While the Air Force has improved the cost and performance of its big acquisition programs, there are still schedule issues lingering across the process that must be addressed, the service’s top acquisition official said. Lt. Gen. Arnold Bunch, the military deputy for acquisition for the Air Force, said during an Association for Unmanned Vehicle Systems International event in Arlington, Va., that he is “not as happy” with the service’s progress in addressing schedule delays in acquisition processes. “Our schedule growth is going up,” he said, saying the service is looking at key areas to drive reductions. Delays have been seen in key programs such as the KC-46A tanker. The service is focusing on how long it takes for a program to get on contract, which is now at about 12 months, down from about 17 months in recent years. The service wants to get that timespan into the single digits. To do so, USAF is looking at programs in the $50 to $500 million range as a sample to study the process and identify “what the drivers are in timelines.” He hopes to be able to put additional resources into the process in ways to drive down the schedule more. The Air Force and industry need to work on setting more realistic schedules from the beginning of new acquisition programs, Bunch said. “Getting on contract is a team sport,” he said.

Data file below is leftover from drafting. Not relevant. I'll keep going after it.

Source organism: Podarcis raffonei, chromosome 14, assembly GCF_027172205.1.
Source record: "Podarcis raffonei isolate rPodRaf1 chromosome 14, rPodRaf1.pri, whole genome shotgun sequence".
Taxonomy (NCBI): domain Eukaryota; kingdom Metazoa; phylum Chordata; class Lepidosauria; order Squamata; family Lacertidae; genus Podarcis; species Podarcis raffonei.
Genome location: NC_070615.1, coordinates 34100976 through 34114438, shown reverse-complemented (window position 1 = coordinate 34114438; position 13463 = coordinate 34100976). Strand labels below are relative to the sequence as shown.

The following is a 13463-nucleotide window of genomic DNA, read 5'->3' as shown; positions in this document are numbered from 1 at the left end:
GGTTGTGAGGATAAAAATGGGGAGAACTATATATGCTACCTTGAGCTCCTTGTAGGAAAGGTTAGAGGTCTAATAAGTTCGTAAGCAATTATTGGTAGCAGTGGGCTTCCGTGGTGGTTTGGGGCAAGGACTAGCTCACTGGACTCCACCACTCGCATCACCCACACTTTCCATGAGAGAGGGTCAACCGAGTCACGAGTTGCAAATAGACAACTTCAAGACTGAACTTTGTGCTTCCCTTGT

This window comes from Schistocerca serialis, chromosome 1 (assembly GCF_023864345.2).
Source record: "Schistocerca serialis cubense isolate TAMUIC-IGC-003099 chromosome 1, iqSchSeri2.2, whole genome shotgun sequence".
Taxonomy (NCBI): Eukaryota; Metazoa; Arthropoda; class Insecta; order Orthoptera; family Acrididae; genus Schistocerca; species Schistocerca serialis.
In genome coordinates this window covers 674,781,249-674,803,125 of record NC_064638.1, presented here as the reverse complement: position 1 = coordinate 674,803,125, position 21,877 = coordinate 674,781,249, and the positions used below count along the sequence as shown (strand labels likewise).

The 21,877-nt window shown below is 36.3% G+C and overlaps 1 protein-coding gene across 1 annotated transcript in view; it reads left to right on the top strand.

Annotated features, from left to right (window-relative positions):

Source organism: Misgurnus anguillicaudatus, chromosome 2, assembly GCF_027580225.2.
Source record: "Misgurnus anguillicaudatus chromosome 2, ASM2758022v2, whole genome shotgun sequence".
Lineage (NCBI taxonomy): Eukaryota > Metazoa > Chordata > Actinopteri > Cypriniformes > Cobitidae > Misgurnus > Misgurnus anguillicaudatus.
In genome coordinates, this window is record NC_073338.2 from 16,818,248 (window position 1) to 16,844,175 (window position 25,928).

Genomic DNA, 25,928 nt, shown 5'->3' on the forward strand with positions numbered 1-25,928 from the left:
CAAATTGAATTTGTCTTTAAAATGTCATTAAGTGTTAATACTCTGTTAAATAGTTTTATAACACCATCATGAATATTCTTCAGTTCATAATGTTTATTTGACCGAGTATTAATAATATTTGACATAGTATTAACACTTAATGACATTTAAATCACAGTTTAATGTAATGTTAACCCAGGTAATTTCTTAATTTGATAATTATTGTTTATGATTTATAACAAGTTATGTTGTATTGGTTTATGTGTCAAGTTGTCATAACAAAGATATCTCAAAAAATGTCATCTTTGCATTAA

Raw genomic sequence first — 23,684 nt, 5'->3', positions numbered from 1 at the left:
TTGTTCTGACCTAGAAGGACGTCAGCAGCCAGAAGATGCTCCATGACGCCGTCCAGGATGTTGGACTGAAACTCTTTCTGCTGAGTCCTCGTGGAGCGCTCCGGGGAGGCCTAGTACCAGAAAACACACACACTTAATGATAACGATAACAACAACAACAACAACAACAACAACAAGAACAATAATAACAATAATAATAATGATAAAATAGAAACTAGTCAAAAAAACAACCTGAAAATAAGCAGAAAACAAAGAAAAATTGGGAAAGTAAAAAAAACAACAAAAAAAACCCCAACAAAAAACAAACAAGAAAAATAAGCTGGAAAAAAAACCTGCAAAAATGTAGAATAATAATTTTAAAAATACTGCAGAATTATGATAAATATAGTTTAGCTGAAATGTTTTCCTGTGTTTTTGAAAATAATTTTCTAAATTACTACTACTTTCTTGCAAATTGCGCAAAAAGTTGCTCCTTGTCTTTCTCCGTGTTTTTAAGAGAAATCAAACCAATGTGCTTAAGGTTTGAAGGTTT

More than 100 B-21s will be needed if the nation is to avoid creating a high demand/low capacity capability, panelists said on a Hudson Institute webinar. The B-21's flexibility, stealth, range and payload will be in high demand for a wide range of missions, both traditional and new.